Brain Tumor Biopsy/Pathology
If diagnostic tests suggest that you have a brain tumor, your care team may recommend obtaining a sample of this tissue either via a biopsy or resection of the abnormal tissue. This is important because the results directly impact your course of treatment.
At Northwestern Medicine, neuropathologists specializing in tumors of the central nervous system provide comprehensive evaluations for brain and spine tumors, including integrating clinical, radiologic, pathologic and molecular data to ensure the most accurate diagnoses possible.
Brain Tumor Biopsy
During a biopsy, your surgeon removes a sample of tissue or tumor from your body. His may be performed as a biopsy for diagnostic purposes or as a component of a resection which can provide diagnostic tissue but may also be therapeutic. Once the tissue is removed, the sample is analyzed by our renowned neuropathology team, in collaboration with your neuro-oncologist and neurosurgeon. A biopsy can show what type of brain tumor you have, provide information on prognosis, lend insight on how likely you may be to respond to specific therapies, and open up additional treatment options.
- Stereotactic biopsy: A neurosurgeon uses a thin, hollow needle to remove a piece of your tumor. At the same time, they also use CT or MRI imaging to carefully guide the procedure.
- Endoscopic biopsy: In some circumstance neurosurgeons can use a camera to guide the biopsy of some structures. They often approach tumor via the nose (endonasal approach).
- Craniotomy: This procedure is done through an opening in your skull while you are sedated. During the procedure, your scalp is cut. Then, your surgeon removes a piece of skull bone to access the brain. In most cases, they put the bone back in place after the biopsy. Often, neurosurgeons can make a diagnosis while you are still in the operating room. This tells them how extensive the surgery will be. They can the resect tumor. This approach provides therapeutic benefit in addition to establishing a diagnosis.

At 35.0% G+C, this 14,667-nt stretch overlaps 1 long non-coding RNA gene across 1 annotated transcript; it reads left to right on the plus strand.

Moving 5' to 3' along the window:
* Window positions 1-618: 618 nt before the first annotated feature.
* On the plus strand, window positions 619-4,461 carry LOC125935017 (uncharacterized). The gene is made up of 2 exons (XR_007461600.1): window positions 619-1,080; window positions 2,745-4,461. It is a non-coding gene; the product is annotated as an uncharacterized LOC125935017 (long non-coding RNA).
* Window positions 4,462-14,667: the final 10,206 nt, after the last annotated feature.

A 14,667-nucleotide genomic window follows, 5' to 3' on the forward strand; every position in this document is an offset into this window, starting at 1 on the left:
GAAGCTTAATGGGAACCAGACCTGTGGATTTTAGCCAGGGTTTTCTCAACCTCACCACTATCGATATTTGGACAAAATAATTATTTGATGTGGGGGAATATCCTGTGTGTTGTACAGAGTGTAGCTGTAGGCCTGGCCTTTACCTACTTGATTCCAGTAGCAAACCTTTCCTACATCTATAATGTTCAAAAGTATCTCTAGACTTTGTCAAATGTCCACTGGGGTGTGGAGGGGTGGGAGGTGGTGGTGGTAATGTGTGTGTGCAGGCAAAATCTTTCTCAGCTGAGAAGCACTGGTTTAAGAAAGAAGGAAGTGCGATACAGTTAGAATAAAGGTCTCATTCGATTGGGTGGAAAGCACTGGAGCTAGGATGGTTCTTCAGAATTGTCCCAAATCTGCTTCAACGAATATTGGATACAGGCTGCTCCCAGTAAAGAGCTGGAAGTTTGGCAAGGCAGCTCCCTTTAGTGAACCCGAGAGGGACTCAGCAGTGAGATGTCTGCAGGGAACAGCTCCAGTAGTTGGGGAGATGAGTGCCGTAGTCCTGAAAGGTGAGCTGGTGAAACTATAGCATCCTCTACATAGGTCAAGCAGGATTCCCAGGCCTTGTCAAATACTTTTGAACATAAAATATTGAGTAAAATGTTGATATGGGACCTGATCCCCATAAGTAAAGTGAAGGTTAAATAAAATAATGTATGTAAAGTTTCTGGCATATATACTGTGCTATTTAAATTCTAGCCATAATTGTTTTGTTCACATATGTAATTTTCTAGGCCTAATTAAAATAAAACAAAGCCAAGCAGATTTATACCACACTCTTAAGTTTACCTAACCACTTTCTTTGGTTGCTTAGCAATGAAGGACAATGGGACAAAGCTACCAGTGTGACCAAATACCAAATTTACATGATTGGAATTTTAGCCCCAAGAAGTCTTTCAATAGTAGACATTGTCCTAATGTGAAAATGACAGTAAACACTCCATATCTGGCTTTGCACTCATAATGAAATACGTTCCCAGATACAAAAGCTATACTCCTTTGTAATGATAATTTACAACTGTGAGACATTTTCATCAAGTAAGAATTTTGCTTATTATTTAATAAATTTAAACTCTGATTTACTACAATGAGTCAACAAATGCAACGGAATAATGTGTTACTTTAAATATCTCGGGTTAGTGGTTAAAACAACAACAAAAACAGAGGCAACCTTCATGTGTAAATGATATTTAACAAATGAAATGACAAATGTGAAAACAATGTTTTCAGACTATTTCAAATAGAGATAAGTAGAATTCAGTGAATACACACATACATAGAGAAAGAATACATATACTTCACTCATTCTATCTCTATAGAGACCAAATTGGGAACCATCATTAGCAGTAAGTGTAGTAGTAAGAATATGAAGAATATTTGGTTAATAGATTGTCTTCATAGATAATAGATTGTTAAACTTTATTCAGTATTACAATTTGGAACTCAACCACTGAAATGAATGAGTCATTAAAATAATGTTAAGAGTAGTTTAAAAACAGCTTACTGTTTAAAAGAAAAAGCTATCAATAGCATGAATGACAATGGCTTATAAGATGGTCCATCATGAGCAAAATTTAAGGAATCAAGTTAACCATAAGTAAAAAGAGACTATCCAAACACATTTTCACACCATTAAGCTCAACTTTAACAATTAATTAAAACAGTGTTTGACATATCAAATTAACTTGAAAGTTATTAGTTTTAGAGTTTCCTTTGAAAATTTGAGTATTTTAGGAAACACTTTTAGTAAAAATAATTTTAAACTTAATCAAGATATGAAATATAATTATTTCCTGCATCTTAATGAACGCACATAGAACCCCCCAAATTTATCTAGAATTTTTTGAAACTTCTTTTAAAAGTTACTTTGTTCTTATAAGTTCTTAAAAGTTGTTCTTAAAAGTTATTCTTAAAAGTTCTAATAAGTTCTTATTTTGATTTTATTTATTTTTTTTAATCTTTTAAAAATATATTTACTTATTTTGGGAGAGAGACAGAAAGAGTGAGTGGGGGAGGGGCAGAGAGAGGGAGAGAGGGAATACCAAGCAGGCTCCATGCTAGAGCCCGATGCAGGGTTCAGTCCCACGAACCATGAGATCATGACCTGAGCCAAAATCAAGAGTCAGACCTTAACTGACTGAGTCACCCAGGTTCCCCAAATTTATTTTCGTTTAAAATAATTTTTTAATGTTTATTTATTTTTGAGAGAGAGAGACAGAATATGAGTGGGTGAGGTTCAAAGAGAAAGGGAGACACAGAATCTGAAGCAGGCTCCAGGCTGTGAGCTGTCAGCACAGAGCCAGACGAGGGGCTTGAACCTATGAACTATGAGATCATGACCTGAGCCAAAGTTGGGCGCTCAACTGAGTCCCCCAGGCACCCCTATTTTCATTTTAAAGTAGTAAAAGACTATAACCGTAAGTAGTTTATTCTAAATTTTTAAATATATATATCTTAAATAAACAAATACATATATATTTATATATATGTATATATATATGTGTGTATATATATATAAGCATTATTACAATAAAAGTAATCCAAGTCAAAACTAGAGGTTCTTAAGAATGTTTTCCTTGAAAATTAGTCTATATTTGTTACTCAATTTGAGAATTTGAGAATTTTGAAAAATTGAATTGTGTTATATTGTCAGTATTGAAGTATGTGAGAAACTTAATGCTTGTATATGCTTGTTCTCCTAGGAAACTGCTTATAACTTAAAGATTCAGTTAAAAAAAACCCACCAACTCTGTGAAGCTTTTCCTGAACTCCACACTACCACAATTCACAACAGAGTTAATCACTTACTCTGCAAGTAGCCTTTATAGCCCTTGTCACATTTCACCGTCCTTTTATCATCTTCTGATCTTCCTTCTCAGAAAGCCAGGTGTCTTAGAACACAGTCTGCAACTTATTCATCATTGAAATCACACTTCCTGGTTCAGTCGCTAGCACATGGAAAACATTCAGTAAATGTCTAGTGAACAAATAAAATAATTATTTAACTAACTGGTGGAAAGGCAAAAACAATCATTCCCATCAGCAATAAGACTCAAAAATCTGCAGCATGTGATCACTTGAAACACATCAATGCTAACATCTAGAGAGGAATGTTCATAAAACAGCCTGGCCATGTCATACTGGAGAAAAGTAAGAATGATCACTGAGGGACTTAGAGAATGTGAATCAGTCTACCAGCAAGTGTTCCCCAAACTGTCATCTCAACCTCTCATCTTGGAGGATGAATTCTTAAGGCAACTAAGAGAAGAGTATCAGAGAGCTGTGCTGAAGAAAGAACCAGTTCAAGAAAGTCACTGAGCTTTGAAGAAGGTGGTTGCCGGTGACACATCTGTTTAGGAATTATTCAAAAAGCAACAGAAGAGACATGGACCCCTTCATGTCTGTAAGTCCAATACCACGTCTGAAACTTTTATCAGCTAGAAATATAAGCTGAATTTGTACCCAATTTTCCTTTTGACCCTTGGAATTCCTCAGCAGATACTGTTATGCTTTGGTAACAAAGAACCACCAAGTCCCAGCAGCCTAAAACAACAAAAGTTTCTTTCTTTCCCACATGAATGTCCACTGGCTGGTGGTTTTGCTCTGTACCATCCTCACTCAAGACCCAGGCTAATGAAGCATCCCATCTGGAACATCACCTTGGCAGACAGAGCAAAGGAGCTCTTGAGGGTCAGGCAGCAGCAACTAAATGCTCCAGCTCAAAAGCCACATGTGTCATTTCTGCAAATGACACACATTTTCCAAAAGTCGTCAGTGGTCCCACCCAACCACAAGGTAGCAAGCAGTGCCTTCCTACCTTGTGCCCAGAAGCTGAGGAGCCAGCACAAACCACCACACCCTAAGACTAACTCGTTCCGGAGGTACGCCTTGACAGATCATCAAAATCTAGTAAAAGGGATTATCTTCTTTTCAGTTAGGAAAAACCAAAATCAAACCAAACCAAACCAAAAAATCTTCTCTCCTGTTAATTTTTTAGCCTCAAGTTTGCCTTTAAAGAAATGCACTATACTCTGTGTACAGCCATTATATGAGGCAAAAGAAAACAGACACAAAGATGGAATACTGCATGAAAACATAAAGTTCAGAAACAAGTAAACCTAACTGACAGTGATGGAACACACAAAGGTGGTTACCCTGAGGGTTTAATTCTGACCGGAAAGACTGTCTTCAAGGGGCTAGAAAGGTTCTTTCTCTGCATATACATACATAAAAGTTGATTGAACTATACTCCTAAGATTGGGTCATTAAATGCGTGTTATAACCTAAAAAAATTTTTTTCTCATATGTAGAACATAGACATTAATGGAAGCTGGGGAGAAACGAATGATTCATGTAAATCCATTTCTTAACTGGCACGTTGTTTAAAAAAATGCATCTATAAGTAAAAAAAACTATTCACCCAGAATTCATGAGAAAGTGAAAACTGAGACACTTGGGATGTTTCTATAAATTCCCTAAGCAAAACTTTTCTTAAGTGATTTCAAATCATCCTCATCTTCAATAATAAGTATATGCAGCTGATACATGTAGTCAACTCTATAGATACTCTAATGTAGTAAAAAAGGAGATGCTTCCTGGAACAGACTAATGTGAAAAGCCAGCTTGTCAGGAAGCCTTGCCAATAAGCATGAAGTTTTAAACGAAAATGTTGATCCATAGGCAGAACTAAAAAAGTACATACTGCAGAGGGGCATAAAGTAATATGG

More recently, we can look at the tumor on the molecular level to improve diagnostic accuracy and determine how to best treat it. This is the most rapidly evolving aspect of neuropathology and requires a high level of expertise.
Molecular pathology is the study of disease at the molecular level. This includes molecules found in organs, bodily fluids and tissue samples. Looking at a brain tumor tissue sample from a molecular level can provide even more information about the tumor, including how aggressive the tumor may be. The information gathered from next generation sequencing, chromosomal analysis, and methylation profiling is a key aspect of the evaluation your tumor undergoes at Northwestern Medicine.
Our team includes neuropathologists with substantial expertise in the conduct and interpretation of the molecular neuropathologic characteristics of your tumor. We are able to conduct these analyses even on tissue which has been resected at other institutions.